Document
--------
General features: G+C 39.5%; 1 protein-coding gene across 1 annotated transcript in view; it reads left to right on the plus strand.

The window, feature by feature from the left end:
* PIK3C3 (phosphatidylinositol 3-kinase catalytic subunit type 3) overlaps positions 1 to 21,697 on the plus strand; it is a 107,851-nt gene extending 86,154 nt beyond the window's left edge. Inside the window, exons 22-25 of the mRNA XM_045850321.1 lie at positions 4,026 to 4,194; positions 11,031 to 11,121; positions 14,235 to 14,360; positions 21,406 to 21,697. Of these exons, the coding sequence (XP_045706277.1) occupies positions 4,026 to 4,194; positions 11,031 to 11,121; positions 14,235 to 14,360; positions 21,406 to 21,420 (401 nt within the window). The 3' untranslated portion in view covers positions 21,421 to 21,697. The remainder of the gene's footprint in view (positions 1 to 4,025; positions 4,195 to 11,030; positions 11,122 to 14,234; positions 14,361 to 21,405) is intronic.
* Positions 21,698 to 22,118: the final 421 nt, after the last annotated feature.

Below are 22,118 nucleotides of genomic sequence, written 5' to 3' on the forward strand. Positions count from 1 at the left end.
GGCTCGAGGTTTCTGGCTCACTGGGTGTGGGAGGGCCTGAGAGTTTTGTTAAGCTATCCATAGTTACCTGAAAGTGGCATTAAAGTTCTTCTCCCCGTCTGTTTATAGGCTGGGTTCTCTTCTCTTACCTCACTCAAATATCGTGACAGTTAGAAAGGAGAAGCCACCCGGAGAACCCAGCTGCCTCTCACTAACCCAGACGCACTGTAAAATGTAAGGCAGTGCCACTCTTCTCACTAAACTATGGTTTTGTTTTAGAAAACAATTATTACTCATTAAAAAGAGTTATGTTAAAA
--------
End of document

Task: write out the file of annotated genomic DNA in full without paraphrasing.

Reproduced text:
General features: G+C 39.5%; 1 protein-coding gene across 1 annotated transcript in view; it reads left to right on the plus strand.

The window, feature by feature from the left end:
* PIK3C3 (phosphatidylinositol 3-kinase catalytic subunit type 3) overlaps positions 1 to 21,697 on the plus strand; it is a 107,851-nt gene extending 86,154 nt beyond the window's left edge. Inside the window, exons 22-25 of the mRNA XM_045850321.1 lie at positions 4,026 to 4,194; positions 11,031 to 11,121; positions 14,235 to 14,360; positions 21,406 to 21,697. Of these exons, the coding sequence (XP_045706277.1) occupies positions 4,026 to 4,194; positions 11,031 to 11,121; positions 14,235 to 14,360; positions 21,406 to 21,420 (401 nt within the window). The 3' untranslated portion in view covers positions 21,421 to 21,697. The remainder of the gene's footprint in view (positions 1 to 4,025; positions 4,195 to 11,030; positions 11,122 to 14,234; positions 14,361 to 21,405) is intronic.
* Positions 21,698 to 22,118: the final 421 nt, after the last annotated feature.

Below are 22,118 nucleotides of genomic sequence, written 5' to 3' on the forward strand. Positions count from 1 at the left end.
GGCTCGAGGTTTCTGGCTCACTGGGTGTGGGAGGGCCTGAGAGTTTTGTTAAGCTATCCATAGTTACCTGAAAGTGGCATTAAAGTTCTTCTCCCCGTCTGTTTATAGGCTGGGTTCTCTTCTCTTACCTCACTCAAATATCGTGACAGTTAGAAAGGAGAAGCCACCCGGAGAACCCAGCTGCCTCTCACTAACCCAGACGCACTGTAAAATGTAAGGCAGTGCCACTCTTCTCACTAAACTATGGTTTTGTTTTAGAAAACAATTATTACTCATTAAAAAGAGTTATGTTAAAA